12 Landscape Photography Tips to Capture Better Images

Cover photo by: Gabor Nagy photography

When I started landscape photography, I often went home with bad pictures; sometimes they were blurry, other times they overexposed, or the composition was not strong enough.

Sound familiar?

Landscape photography can be overwhelming if you are just getting started. We all have been there.

In this article, I will share 12 landscape photography tips that you can quickly implement to improve your photographs.

1. Scout your Location

Location scouting is a vital step in landscape photography. This is the process where you explore an area before shooting. You can do this on a computer before visiting your location or field. So, I recommend doing both for superior knowledge of your spot.

You can get way ahead of other photographers if you know the area properly. Therefore your photography will improve, and you will create more expressive photographs.

2. Use a Tripod

use a tripod for landscape photography
Use a tripod

Firstly, you need a sturdy tripod to avoid any kind of vibration that can cause blur in your photograph, unless it’s your intention. I use a ball head tripod because it is relatively easy to adjust it for any composition but any tripod is useful if you are just starting out.

A quick tip: Almost every tripod has a hook, so if it is not sturdy enough, try to hang your bag below it to reduce any shakes.

3. Learn Compositions Techniques

leading line in landscape photography
Landscape photography compositions

Like in any photography genre, the image structure plays a vital role in landscape photography. So it’s essential to be familiar with them. Once you are at the location and you found a great subject, ask yourself these questions:

Do I need to use symmetry or the rule of thirds? Should I use leading lines or an exciting foreground element? I have been there; it’s challenging to decide what technique to use.

There are multiple factors we need to keep in mind here; fortunately, there are some easy techniques that you can implement in your landscape photography. I wrote a detailed article about landscape composition types and tips to explain why it is important in landscape photography.

4. Use live view

be patient in landscape photography
Peter is checking the live view

Using the camera light view has lots of good benefits. Firstly, there are plenty of useful information shown on your LCD screen: shutter speed, aperture, histogram, and so on, while the viewfinder doesn’t provide this information so quickly. Secondly, use your magnifying buttons to zoom in to any area on your photograph to set the picture crispy sharp or eliminate distractions.

5. Lenses for Landscape Photography

Wide-angle

If you want to showcase the entire area, use a wide-angle lens that covers the whole scene. A really wide lens is also hand when you want to compose and work with close foreground elements. Typically a 14 mm or 16 mm lenses serves this purpose.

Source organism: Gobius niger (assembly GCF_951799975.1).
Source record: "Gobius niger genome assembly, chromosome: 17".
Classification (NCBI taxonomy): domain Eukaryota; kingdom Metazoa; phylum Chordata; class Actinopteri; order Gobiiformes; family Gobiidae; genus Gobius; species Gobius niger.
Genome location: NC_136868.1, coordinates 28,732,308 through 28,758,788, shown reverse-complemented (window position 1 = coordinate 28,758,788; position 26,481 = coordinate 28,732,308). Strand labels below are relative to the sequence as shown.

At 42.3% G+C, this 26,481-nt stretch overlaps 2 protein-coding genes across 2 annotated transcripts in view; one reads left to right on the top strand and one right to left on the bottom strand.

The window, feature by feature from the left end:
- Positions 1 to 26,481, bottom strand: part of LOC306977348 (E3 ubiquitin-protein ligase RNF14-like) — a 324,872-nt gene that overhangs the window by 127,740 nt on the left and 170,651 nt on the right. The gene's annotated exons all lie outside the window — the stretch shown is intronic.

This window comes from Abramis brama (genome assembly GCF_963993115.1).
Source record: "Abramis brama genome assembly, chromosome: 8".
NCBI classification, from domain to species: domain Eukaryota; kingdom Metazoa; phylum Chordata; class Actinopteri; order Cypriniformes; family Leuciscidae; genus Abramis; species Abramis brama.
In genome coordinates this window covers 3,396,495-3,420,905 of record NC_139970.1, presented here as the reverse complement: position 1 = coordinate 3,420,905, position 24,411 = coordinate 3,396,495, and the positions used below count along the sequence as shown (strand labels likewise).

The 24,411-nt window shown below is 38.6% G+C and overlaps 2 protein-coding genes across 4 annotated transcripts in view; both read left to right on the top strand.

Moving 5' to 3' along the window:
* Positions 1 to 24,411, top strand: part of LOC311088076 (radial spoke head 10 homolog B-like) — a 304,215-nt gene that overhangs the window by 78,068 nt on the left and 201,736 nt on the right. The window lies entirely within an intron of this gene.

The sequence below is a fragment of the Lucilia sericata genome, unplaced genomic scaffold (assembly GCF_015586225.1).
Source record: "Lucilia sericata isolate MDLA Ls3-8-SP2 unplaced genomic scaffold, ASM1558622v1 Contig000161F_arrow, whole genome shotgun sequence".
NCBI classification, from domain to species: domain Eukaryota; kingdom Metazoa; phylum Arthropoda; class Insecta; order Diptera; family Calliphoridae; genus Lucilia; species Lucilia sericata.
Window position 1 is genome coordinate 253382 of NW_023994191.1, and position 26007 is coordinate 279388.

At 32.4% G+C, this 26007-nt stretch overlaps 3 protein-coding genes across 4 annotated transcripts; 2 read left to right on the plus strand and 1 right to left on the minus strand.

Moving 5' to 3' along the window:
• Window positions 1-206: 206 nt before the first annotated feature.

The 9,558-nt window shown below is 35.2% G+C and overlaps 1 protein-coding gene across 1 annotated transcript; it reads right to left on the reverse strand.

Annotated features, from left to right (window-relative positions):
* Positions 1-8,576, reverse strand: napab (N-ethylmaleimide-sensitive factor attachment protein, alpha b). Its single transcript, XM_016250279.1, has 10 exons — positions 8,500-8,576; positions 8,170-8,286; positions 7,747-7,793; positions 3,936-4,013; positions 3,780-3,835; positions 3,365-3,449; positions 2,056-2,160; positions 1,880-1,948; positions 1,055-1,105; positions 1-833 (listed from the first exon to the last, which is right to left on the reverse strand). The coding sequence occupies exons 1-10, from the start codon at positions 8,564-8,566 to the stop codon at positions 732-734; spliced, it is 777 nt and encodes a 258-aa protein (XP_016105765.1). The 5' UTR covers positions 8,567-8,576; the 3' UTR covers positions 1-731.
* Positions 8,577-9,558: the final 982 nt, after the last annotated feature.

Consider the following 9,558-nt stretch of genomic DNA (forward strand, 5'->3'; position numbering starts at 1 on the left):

Telephoto

This is my favorite lens because I can zoom on a subject that is far away, and the lens even compresses the scene which gives a unique look to the scene. I shot one of my best pictures at 70mm in Gesause National Park.

50 mm

The nifty fifty is a great cinema and portrait lens that we landscape photographers can also use in our work. It might sound strange, in fact, I shoot this picture at 50 mm.

Photo by Gabor Boszormenyi

There is another excellent way to use this lens called the fifty stitches invented by Flinn Beales. His idea is to map up a scene and capture multiply photos on a grid, just like a panoramic image. I am not going into details because he created a full video explaining his method perfectly.

6. What Aperture to use

To get everything in sharp focus, you will need to select a narrow aperture that will allow you to produce sharper images. Consequently, I tend to use the aperture between f/8 and f/16. It all depends on what your subject is but it’s a pretty good starting point. Above f/16 the image will get significantly softer.

If you use a wide-angle lens to capture everything between the ground and the sky, you probably set it between f/11 – f/16.

With a telephoto lens, which is typically slower but offers fantastic sharpness, even so, you might consider selecting a lower aperture, for example, f/5.6 – f/11. 

7. ISO

Ensure that you use the lowest ISO possible for a clean image; some cameras even let you set it to 50. Why is it important? Simply because the lower the iso the less noise will appear in your photograph.

I always use it on 100 to prevent noise, which the sensor generates on higher ISO settings. Obviously, we don’t shoot with high shutter speeds in landscape photography since the mountains aren’t going anywhere.

However, the higher ISOs do not change the sensor sensitivity; it only records smaller ranges of light on one pixel, leading to unpleasant details.